before the law of every other citizen, a majority
speaking for all.
The democratic party is the only party that
stands for such a government. For a genera-'
' tion the republican party "lias stood for clacs
government not government by a numerous
class like the laboring class or the farming class, .
bdt by a relatively 'small class; It has stood for
government by the business class (only big busi
ness being included in Its definition of this
class) ; ' it -has, stood for government by the .
manufacturing class (the protected manufac
turer wrote its tariff laws); it has stood for
government by the monied class (Wall street
has dictated its, financial policy) ; It ha3 s ocd
for government by the railroad magnates (they
shaped its railroad policy); and it has stcod
for government by the trusts (they have con
trolled the officers who should have enforced
' The republican leaders, not, the rank and fie
..rfthe, Party but the LEADERS, have been will-
'l ' " """
2-f CONTENTS v
" ' WANTED: A CANDIDATE
ing to turn the govcrnmont ovor to the favor
seeking claanos for exploitation. The republi
can party is not only unable to Bpaak poaoa to
the troubled waters but the loader of the re
publican party have neither the dUpoaitlon to
hnrmonlzD labor anil capital ngr the oonfldoncc
of the masses which i nocewary to bring about
a reconciliation. Tholr platform not co
cporatl:n botweon all clow, but privilege sup
ported by force.
The demociat'.c party 1 tho frlsnd of all the
people and Is tho chtunplbn of the right of oach
and every cltlzan,. It has no favorl oaj It fe
gauls all claeses as paits, and enly paits, of Iho
whole cltlzcnHh'p of tha country. It dofenda
those whose rightu ars vi.latod and would
hasten the coming cf a universal brothoihood
In which each citizen will find a:u ity and in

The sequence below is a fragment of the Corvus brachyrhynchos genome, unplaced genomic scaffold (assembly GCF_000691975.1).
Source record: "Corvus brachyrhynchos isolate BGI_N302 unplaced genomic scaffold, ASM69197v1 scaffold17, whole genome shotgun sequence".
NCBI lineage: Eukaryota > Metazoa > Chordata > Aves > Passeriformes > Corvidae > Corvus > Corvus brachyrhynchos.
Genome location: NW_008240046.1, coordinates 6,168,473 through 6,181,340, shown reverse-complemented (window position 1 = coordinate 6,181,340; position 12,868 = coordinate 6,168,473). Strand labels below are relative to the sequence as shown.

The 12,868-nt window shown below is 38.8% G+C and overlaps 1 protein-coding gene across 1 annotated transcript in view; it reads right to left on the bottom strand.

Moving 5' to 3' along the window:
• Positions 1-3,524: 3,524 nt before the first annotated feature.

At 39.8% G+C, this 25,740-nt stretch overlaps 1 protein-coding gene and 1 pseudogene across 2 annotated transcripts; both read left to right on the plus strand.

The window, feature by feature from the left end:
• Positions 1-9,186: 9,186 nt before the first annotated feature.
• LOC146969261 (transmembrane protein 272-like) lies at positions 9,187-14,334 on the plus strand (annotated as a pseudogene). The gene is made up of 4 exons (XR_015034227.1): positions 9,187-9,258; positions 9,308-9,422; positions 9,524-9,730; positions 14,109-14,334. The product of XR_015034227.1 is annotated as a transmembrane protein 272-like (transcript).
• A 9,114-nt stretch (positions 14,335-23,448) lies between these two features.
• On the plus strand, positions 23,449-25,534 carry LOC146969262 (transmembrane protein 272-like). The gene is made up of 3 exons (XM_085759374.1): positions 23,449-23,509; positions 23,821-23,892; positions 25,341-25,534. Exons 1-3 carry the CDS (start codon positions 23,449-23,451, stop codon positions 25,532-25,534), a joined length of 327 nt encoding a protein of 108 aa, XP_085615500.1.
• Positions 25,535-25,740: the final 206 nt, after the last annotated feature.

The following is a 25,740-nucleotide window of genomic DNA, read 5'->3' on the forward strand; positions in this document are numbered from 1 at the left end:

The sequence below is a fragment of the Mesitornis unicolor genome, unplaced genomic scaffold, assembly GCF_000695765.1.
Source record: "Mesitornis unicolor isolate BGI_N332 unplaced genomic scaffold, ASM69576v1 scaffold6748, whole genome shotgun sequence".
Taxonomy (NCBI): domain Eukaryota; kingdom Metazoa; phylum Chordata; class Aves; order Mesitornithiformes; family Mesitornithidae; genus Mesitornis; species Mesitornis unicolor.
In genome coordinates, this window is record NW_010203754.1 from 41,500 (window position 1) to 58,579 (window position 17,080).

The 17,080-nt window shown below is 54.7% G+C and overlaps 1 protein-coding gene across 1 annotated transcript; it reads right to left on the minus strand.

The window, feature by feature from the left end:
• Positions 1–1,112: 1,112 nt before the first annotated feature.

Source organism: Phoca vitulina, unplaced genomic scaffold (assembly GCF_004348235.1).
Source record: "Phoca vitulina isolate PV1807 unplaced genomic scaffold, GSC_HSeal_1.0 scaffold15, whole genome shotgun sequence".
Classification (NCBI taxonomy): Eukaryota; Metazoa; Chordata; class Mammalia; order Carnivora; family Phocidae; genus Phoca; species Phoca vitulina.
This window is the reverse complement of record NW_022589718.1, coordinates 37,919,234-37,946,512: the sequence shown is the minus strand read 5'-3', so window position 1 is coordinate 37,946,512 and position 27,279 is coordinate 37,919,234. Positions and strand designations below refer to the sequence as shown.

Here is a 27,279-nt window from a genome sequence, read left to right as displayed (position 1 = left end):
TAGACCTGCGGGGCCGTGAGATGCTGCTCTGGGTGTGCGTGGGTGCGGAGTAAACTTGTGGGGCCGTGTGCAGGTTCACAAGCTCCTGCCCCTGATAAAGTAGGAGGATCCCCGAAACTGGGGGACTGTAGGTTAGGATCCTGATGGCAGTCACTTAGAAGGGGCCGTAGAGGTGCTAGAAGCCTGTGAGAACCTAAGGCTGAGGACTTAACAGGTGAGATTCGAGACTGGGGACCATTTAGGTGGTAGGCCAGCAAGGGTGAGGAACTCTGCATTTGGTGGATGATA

k iVo 'niMri-fnlnfeflf
- lii wu-,. "i'f.y. -v--!--ragiTL-
. i "tr i - .m'jr i- r i
HirirrniiwfshiriGht. Ah' tho dsmocratis. rany
would use the machinery of the Lorgtie of Na
tions to settle disputes between govoriinionls
before a re3ort'to force; so it wojhl provido
machinery lfko' that provided in our thirty
treaties and in tho covenant of the League of
Nations for the settlement of industrial dis
putes, before they ici'ch the strike or lockout
Tho democratic party, believing that every'
citizen should be protected from ovary arm up
lifted for hid injury, would prevent profiteering
in any line of businoss, supplementing tho work
of the Federal Trade commission by the crea
tion of stato trade commissions and local tiaco
commissions with full rower to investigate
charges of extortion, with penalty provided fcr
wrong doing. '
The democratic party ii the fi.lsnd cf com
merce and would stimulate It by every legiti
mate means. It ha already, by means of the
currency law, protected business from the greed
of Wall street. It Is pledgad to oppose private
monopoly as a thing indefensible and IntoTer
able. It would as fasUaa public opinion Ij ripo
for it subctitute'govcrnraont ownership for-piiv-ate
ownership wherever competition is impos
sible, as in the case of telegraph lines, telephone
ftnea and railways, but it would do this by a sys
tem which recognizes our dual form of goyern
mont and provides for ownership by f Moral,
state and local-government j of the instrument
allties that can best be used by them.
The time has come for the systcmall: develop-'
ment of national highways and the conclusion
of peace gives an opportunity to celebrate the
ending of the greatest of world wars b the
building of a memoiial Peace Way, reaching
into every state and forming a commercial bond
of union between the commonwealths oJ tie
nation. It would greatly relieve th? railroads
by furnishing a road way for both passenger azd
freight traffic. " '
: The democratic party 13 the friend of, the
aoldiers of all wars and will show its apprecia-